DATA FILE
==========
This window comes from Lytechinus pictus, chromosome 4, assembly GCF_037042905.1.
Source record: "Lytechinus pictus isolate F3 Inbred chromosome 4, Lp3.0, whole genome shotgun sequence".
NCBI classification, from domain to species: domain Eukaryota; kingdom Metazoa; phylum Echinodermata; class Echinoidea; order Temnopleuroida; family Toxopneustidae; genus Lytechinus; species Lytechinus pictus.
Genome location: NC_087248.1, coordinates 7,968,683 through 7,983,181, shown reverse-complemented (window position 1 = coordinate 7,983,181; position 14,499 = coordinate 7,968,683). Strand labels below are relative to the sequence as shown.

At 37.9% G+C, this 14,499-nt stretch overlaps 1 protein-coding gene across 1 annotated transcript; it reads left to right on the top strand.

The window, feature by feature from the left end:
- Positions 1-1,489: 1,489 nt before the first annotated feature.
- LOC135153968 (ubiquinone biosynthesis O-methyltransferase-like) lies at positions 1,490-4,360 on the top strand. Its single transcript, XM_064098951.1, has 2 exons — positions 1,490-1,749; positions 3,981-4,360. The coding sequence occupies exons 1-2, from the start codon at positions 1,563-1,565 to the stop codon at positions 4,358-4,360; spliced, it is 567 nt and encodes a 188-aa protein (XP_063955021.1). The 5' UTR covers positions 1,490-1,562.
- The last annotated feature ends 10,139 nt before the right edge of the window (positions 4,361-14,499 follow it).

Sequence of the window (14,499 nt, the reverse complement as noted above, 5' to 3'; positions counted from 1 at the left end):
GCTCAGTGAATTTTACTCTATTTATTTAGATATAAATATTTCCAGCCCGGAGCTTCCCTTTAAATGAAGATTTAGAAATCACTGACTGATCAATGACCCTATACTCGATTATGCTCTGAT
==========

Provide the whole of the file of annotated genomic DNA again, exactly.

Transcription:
This window comes from Lytechinus pictus, chromosome 4, assembly GCF_037042905.1.
Source record: "Lytechinus pictus isolate F3 Inbred chromosome 4, Lp3.0, whole genome shotgun sequence".
NCBI classification, from domain to species: domain Eukaryota; kingdom Metazoa; phylum Echinodermata; class Echinoidea; order Temnopleuroida; family Toxopneustidae; genus Lytechinus; species Lytechinus pictus.
Genome location: NC_087248.1, coordinates 7,968,683 through 7,983,181, shown reverse-complemented (window position 1 = coordinate 7,983,181; position 14,499 = coordinate 7,968,683). Strand labels below are relative to the sequence as shown.

At 37.9% G+C, this 14,499-nt stretch overlaps 1 protein-coding gene across 1 annotated transcript; it reads left to right on the top strand.

The window, feature by feature from the left end:
- Positions 1-1,489: 1,489 nt before the first annotated feature.
- LOC135153968 (ubiquinone biosynthesis O-methyltransferase-like) lies at positions 1,490-4,360 on the top strand. Its single transcript, XM_064098951.1, has 2 exons — positions 1,490-1,749; positions 3,981-4,360. The coding sequence occupies exons 1-2, from the start codon at positions 1,563-1,565 to the stop codon at positions 4,358-4,360; spliced, it is 567 nt and encodes a 188-aa protein (XP_063955021.1). The 5' UTR covers positions 1,490-1,562.
- The last annotated feature ends 10,139 nt before the right edge of the window (positions 4,361-14,499 follow it).

Sequence of the window (14,499 nt, the reverse complement as noted above, 5' to 3'; positions counted from 1 at the left end):
GCTCAGTGAATTTTACTCTATTTATTTAGATATAAATATTTCCAGCCCGGAGCTTCCCTTTAAATGAAGATTTAGAAATCACTGACTGATCAATGACCCTATACTCGATTATGCTCTGAT